Sector News

JPM: Want clues into Gilead’s M&A strategy? Check out last year’s Galapagos deal

January 15, 2020
Life sciences

After taking the reins at Gilead early last year, CEO Daniel O’Day’s been heading up the company long enough to understand what investors really want: more transparency and M&A clues.

He gave them both on Monday at the J.P. Morgan Healthcare Conference.

“This has been billed as the coming-out party for Gilead’s strategy, and I’d like to not disappoint in that regard,” he joked to open the company’s Monday presentation, adding that he knows the question on everyone’s mind is, “What’s Gilead going to buy?”

While he of course didn’t name names, he did drop some big hints in that department—beginning by pointing to the 10-year, $5.1 billion Galapagos pact Gilead inked last summer as “the type of innovation we’re trying to drive.”

“I’m a big believer that you don’t get innovation through scale,” O’Day said during a breakout Q&A session directly following the presentation. “The answer is not to double our research base in Foster City.”

Of course, not every partnership the Big Biotech does can be as far-reaching as the Galapagos agreement, which Gilead knows.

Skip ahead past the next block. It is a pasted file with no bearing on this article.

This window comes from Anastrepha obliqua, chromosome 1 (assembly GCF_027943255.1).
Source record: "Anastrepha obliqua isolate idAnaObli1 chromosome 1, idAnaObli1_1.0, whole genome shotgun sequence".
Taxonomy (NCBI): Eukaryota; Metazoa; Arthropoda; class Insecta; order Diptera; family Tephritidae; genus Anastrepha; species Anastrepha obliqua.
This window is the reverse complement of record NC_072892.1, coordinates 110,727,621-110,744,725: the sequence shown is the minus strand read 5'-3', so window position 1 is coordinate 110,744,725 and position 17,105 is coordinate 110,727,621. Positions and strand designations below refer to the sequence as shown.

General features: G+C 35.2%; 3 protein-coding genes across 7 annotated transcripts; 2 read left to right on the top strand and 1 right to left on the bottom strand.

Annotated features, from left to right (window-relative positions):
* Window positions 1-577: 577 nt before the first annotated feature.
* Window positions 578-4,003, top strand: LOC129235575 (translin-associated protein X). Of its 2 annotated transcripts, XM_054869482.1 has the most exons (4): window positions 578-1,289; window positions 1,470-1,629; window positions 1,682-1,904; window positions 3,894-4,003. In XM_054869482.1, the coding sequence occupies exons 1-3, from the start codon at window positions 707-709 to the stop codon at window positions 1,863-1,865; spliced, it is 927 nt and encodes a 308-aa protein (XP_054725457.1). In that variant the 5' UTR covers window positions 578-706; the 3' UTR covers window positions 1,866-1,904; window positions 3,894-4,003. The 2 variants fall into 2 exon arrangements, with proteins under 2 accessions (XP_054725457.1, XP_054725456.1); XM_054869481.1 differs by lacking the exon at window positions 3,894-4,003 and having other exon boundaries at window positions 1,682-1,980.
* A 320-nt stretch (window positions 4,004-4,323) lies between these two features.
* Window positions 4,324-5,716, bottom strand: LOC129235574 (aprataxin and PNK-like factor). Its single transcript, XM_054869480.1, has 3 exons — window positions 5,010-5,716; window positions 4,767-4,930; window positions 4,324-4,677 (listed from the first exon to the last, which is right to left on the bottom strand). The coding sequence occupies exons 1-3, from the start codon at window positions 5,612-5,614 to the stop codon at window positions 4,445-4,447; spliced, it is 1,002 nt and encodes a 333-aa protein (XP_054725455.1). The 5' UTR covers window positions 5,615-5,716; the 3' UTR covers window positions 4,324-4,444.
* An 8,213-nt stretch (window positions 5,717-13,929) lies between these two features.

“You can’t do a lot of those, but we would like to find a way to do at least one more over the next few years,” CFO Andy Dickinson said during the breakout.

To supplement, Dickinson told investors to expect a “regular cadence of partnership,” including small and medium deals. And the company will be pursuing outright buys, as well—“don’t get me wrong,” O’Day noted, adding, “I think we need to think about multiple approaches here.”

While the “vast majority of deals will still be earlier stage by definition,” investors should “rest assured” that Gilead is working to supplement its late-stage portfolio through M&A, too. As it does, it’ll be looking for targets that fit into its core areas of viral diseases, inflammatory diseases, fibrotic diseases and oncology, with a particular focus on immuno-modulatory drugs.

Immuno-modulatory expertise is something Gilead’s already honing with the CAR-T presence it picked up in its $11.9 Kite Pharma buyout back in 2017. And while CAR-T isn’t the only part of Gilead’s oncology portfolio, it’s certainly a major part, and the company expects it to contribute big things as already-marketed therapy Yescarta pursues new indications.

“I’m conscious of the fact that we can’t be all things to all people in oncology, nor should we be,” O’Day said.

By Carly Helfand

Source: Fierce Pharma

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